Butterscotch is a type of confectionery whose primary ingredients are brown sugar and butter, although other ingredients such as corn syrup, cream, vanilla, and salt are part of some recipes.
The ingredients for butterscotch are similar to toffee, but for butterscotch the sugar is boiled to the soft crack stage, and not hard crack as with toffee. Butterscotch sauce is often made into a syrup, which is used as a topping for ice cream (particularly sundaes).
The term butterscotch is also often used for the flavour of brown sugar and butter together even where actual confection butterscotch is not involved, e.g. butterscotch pudding.
Food historians have several theories regarding the name and origin of this confectionery, but none are conclusive. One explanation is the meaning “to cut or score” for the word “scotch”, as the confection must be cut into pieces, or “scotched”, before hardening. It is also possible that the “scotch” part of its name was derived from the word “scorch”.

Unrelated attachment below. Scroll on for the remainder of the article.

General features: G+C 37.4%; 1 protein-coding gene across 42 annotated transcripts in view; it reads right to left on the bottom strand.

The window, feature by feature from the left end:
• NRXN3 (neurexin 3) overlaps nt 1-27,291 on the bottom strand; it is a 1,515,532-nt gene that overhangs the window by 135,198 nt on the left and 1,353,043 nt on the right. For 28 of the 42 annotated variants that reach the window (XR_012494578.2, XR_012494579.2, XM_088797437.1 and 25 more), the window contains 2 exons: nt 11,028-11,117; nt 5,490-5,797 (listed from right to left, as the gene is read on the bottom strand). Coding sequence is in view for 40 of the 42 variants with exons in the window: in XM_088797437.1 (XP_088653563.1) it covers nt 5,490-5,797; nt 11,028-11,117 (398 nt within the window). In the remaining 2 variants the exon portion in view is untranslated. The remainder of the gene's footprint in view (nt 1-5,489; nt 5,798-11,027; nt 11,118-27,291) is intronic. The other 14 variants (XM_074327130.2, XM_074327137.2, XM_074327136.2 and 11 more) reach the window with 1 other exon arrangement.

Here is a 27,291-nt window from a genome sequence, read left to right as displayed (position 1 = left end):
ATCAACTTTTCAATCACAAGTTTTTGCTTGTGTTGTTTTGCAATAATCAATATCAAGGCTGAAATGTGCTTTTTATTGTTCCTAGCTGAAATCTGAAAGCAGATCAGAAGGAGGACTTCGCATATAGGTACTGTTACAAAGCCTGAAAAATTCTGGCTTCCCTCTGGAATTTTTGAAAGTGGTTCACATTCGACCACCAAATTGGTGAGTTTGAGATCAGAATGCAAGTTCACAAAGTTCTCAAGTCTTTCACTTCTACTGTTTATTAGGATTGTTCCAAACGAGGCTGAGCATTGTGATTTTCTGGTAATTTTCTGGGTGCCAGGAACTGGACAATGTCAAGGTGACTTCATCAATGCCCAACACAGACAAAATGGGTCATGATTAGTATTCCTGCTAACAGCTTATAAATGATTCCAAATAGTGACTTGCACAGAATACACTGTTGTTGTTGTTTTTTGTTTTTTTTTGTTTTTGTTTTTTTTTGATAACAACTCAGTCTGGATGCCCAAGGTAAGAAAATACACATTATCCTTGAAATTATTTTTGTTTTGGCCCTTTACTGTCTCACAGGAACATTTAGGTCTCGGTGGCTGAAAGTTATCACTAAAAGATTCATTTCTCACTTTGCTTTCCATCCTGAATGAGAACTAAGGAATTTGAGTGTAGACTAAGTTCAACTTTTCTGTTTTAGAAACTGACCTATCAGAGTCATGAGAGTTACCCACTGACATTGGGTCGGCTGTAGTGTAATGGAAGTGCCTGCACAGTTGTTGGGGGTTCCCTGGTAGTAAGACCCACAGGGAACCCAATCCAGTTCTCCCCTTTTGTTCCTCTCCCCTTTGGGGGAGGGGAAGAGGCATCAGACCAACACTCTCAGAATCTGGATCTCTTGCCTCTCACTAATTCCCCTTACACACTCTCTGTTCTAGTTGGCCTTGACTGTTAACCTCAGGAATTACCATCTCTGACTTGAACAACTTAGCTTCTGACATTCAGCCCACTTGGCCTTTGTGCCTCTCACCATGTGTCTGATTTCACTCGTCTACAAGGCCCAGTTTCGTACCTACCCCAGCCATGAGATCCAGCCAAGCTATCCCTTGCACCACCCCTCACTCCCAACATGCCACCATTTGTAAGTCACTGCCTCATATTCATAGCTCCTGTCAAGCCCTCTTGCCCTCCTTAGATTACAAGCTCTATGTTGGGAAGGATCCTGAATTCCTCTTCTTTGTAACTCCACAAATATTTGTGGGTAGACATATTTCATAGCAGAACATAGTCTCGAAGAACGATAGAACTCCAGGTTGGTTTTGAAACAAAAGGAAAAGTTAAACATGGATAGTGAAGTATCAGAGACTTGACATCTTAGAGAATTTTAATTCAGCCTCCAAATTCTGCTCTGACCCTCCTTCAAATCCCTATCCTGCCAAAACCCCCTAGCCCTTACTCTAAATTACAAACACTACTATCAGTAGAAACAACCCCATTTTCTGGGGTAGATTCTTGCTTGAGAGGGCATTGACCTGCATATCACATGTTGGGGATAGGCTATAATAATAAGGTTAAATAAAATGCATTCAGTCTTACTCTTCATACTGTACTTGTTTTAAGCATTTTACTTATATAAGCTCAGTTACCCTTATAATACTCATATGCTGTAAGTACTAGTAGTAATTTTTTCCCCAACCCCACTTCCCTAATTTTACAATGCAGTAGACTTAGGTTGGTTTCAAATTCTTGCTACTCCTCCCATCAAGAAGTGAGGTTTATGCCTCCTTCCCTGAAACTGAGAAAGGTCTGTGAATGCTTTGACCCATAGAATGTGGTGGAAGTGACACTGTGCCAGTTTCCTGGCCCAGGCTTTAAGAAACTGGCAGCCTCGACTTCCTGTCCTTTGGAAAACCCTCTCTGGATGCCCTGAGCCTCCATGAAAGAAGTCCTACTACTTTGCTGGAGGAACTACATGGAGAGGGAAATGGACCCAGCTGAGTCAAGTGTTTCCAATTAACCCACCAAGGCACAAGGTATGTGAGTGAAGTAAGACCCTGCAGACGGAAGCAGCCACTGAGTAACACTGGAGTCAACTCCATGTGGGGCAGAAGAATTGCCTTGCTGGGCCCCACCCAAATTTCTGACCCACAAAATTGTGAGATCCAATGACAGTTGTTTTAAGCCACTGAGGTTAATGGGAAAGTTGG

However, the word was first recorded in Doncaster, in England, where Samuel Parkinson began making the confectionery in 1817. Parkinson’s Butterscotch had royal approval and was one of Doncaster’s attractions until it ceased production in 1977. The recipe was revived in 2003 when a Doncaster businessman and his wife rediscovered the recipe on an old folded piece of paper inside one of the famous St Leger tins in their cellar.
Butterscotch is an example of a genericized trademark, originally a trademark of Parkinson’s.
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